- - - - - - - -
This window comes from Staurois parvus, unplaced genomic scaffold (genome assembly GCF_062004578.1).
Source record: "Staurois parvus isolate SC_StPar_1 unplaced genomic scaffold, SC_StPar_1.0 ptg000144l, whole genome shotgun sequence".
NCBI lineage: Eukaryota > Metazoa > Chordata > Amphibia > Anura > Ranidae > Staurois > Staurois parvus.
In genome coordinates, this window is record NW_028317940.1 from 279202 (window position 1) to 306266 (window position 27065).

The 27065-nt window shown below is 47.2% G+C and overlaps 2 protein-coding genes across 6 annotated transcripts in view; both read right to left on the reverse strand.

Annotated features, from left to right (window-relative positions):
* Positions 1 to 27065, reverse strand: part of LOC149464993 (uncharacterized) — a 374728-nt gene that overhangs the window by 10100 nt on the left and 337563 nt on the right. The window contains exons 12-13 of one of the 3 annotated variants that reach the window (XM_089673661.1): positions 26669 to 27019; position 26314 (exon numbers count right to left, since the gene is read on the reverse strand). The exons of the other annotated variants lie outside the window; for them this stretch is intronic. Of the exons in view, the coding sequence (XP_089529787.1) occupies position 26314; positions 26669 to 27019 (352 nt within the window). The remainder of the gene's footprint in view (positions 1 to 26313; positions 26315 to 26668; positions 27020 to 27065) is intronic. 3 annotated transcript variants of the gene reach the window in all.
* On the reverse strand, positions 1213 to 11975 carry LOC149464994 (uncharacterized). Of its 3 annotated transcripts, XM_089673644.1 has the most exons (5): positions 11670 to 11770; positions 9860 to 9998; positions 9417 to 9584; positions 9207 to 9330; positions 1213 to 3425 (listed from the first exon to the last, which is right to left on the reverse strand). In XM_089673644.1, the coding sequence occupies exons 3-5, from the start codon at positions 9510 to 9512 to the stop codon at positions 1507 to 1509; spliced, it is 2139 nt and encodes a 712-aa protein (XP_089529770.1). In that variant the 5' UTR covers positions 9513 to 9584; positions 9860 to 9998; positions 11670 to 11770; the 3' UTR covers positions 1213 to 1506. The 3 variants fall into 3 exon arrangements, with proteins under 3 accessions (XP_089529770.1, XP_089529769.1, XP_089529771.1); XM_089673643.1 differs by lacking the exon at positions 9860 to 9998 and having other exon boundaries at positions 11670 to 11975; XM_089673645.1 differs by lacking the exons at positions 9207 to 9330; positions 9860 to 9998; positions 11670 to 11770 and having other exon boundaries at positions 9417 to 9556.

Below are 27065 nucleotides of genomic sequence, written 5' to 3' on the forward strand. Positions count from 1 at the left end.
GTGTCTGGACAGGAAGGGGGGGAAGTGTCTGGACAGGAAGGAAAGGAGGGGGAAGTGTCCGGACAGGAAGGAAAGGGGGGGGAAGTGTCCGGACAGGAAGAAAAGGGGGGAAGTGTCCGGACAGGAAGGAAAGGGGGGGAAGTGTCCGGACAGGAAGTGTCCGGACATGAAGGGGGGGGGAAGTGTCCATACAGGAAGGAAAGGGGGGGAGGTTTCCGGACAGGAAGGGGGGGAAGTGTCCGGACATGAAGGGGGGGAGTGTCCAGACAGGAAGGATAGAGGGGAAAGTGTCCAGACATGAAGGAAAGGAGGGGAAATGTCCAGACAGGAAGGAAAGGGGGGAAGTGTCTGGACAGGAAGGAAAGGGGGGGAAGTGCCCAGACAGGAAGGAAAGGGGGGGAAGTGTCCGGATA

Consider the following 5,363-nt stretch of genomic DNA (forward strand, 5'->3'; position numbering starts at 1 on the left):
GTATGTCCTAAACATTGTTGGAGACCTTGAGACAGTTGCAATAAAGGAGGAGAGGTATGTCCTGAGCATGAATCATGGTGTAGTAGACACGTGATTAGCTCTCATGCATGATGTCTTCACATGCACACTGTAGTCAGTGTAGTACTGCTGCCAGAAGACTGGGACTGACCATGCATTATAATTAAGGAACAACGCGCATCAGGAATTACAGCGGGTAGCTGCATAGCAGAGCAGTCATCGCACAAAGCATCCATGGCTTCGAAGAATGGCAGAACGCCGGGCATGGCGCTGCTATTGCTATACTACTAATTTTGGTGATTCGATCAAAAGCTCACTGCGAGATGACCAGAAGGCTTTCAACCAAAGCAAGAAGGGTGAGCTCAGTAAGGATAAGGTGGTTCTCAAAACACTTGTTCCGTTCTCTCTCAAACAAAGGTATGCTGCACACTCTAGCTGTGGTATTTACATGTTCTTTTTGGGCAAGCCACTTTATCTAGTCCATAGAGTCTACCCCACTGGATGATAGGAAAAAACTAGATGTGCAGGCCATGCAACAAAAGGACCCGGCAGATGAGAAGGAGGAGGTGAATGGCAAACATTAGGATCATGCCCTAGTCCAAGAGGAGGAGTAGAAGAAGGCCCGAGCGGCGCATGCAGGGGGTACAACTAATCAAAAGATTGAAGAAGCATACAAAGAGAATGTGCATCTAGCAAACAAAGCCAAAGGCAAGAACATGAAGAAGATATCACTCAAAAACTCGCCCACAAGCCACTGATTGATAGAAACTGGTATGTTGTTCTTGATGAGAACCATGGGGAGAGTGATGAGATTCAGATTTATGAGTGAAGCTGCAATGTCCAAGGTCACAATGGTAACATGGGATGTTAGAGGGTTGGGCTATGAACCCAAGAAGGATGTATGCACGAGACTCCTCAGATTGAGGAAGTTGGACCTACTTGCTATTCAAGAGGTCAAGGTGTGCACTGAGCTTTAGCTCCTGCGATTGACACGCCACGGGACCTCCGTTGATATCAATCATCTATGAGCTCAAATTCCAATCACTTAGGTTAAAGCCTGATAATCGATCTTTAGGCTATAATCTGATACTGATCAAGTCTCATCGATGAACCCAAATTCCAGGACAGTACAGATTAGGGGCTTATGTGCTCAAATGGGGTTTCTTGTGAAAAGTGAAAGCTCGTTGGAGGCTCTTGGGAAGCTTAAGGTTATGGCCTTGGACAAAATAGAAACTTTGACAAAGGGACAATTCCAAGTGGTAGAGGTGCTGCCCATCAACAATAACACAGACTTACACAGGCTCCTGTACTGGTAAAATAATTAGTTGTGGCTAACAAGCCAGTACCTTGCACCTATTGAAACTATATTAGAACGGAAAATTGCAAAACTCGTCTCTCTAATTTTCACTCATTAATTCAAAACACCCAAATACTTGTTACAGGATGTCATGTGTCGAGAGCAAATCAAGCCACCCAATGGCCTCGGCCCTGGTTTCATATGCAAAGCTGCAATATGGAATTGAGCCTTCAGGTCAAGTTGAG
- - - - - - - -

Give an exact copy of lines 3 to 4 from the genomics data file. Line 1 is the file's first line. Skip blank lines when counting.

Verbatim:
NCBI lineage: Eukaryota > Metazoa > Chordata > Amphibia > Anura > Ranidae > Staurois > Staurois parvus.
In genome coordinates, this window is record NW_028317940.1 from 279202 (window position 1) to 306266 (window position 27065).